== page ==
Exit, Stage Right
He may have wasted $50 million in his botched bid for the presidency, but Mitt Romney executed a flawless exit from the race yesterday.
The news that he was quitting his run for the Republican nomination broke minutes before his speech to the Conservative Political Action Conference. But because there was no cellphone reception in the basement ballroom at the Omni Shoreham Hotel, Romney took the CPAC audience by surprise.
So when, at the end of what had sounded like his usual stump speech, he dropped his bomb -- "I feel I have to now stand aside" -- conservative activists in the crowd put hands to mouth, gasped and shouted out in protest.
"No, no!" "Fight on!" "Booo!"
But it was done. Within seconds, a moist-eyed Romney, biting his lip, and his wife, Ann, forcing a pained smile, disappeared behind the curtain for the last time.
His fans filed out as if leaving a funeral. Drew Cutler, who wore a Romney T-shirt and had hammered inflatable Romney bats together throughout the speech, deflated the toys. "I was going to go home and donate to him some more," he lamented. What now? "I'll have to grieve for a few days."
So, it seems, will much of the conservative movement. Romney had captured the conservative establishment in his bid for the Republican nomination, and over the past month he became part of a desperate effort by the right to keep the nomination from going to John McCain. The effort's sudden failure yesterday created an instant meltdown in the Shoreham ballroom.
Two hours after Romney's exit, when McCain walked into the same ballroom to give his first speech as the Republican Party's presumptive nominee for president, lusty boos from the CPAC crowd rivaled the cheers for the party's new standard-bearer. As it happens, the panel session wedged between the two candidates' speeches was titled "Is the GOP Still Lost?" It hardly seemed necessary, but a show of hands at the end of the panel produced a unanimous vote in the affirmative.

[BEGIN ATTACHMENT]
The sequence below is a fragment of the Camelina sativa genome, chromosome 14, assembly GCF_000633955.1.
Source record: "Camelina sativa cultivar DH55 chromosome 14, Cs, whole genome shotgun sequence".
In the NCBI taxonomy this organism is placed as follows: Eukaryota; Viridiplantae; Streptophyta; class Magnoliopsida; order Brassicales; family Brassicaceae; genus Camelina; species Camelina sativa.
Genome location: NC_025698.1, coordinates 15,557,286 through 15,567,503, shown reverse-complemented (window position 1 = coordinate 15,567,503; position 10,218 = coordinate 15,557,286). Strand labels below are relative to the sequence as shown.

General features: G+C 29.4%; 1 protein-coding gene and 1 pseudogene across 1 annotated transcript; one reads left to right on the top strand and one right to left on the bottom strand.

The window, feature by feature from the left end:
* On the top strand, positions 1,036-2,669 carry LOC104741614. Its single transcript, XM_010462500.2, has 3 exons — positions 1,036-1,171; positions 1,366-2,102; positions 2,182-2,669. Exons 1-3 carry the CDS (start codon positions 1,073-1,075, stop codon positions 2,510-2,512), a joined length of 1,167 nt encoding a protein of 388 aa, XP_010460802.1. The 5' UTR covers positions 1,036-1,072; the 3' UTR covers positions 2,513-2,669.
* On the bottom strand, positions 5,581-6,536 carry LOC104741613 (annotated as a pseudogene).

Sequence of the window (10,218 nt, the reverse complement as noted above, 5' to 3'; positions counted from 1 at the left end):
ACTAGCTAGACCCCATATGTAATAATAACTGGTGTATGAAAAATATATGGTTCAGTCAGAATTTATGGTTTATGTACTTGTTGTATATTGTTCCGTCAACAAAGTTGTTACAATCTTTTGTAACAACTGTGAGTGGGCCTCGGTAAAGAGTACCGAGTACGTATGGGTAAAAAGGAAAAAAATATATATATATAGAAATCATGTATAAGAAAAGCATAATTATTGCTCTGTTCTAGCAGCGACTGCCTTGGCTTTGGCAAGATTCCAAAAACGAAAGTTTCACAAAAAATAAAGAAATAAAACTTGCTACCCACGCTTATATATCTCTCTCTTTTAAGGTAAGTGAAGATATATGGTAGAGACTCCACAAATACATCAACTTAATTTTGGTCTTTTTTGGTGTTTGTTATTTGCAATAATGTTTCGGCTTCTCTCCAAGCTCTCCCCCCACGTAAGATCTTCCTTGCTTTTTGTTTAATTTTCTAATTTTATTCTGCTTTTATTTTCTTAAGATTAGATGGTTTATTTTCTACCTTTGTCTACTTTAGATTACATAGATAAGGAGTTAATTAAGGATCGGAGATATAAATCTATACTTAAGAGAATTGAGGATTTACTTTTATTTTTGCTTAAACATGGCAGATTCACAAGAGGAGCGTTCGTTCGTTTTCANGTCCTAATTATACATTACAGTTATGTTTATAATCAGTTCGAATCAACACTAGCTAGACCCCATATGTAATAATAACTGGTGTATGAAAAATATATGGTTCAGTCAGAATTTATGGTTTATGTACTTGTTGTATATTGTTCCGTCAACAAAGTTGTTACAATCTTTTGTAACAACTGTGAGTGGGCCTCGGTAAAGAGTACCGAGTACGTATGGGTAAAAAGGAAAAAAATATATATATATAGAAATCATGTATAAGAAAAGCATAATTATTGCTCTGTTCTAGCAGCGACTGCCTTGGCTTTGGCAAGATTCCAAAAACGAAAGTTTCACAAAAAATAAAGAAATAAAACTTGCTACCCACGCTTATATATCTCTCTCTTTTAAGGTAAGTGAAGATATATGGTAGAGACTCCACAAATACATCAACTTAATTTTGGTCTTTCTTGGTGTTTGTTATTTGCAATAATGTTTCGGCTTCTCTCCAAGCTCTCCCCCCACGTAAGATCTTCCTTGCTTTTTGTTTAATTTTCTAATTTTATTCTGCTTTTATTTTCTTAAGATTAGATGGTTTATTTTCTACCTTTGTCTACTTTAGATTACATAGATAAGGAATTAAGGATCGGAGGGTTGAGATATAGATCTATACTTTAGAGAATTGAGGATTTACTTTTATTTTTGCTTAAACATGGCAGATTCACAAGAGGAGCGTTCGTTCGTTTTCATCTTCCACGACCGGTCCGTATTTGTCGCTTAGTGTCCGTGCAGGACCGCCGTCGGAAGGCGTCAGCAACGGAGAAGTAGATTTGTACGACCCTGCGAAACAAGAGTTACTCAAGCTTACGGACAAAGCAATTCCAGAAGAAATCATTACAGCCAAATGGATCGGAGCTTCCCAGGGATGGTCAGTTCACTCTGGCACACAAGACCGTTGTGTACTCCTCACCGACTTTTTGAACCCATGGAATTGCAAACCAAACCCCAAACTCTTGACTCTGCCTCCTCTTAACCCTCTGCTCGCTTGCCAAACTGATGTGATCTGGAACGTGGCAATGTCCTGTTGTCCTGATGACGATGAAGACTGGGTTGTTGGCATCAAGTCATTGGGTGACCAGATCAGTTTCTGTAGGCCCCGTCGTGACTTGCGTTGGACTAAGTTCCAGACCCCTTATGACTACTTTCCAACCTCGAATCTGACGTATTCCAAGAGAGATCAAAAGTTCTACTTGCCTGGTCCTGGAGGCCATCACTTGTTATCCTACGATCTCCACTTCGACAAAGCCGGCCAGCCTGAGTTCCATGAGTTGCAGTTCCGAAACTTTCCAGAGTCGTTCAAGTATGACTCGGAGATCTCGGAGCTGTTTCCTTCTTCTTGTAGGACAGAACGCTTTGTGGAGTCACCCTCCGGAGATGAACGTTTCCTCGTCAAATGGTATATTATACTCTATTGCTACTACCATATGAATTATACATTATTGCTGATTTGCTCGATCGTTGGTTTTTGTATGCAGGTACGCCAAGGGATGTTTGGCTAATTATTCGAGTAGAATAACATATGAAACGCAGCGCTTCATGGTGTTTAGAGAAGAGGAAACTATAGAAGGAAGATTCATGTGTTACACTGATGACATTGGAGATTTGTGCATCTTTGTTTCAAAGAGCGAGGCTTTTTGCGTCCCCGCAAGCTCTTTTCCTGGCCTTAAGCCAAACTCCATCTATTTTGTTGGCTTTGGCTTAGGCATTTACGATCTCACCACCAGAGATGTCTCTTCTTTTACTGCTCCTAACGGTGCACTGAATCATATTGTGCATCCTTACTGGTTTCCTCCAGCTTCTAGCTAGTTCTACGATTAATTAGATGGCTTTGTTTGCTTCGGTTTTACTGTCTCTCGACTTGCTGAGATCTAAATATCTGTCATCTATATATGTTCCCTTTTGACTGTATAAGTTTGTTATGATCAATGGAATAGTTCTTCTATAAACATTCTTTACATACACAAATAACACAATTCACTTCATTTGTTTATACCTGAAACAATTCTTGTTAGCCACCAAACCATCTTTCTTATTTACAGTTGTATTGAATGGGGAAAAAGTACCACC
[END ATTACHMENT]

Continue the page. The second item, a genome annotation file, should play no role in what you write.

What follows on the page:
"I cannot vote for John McCain," vowed Ryan Hamilton as he left the ballroom with a Romney sign, two Romney T-shirts and three foam "Mitt mitts" in his arms.
A young McCain volunteer spied Hamilton. "You want a McCain sticker?" she asked.
"You can put that in the trash," Hamilton growled at her, and he offered his nickname for the candidate: "McVain."
McCain's challenge with conservatives was described in biblical proportions; at least five news organizations previewed his CPAC speech as a trip to "the lion's den." And, on "radio row" in the exhibition hall, talk-show hosts were excoriating McCain. "He's a thorn in the true conservative's side," broadcast Ben Ferguson. "He's no Ronald Reagan," intoned G. Gordon Liddy.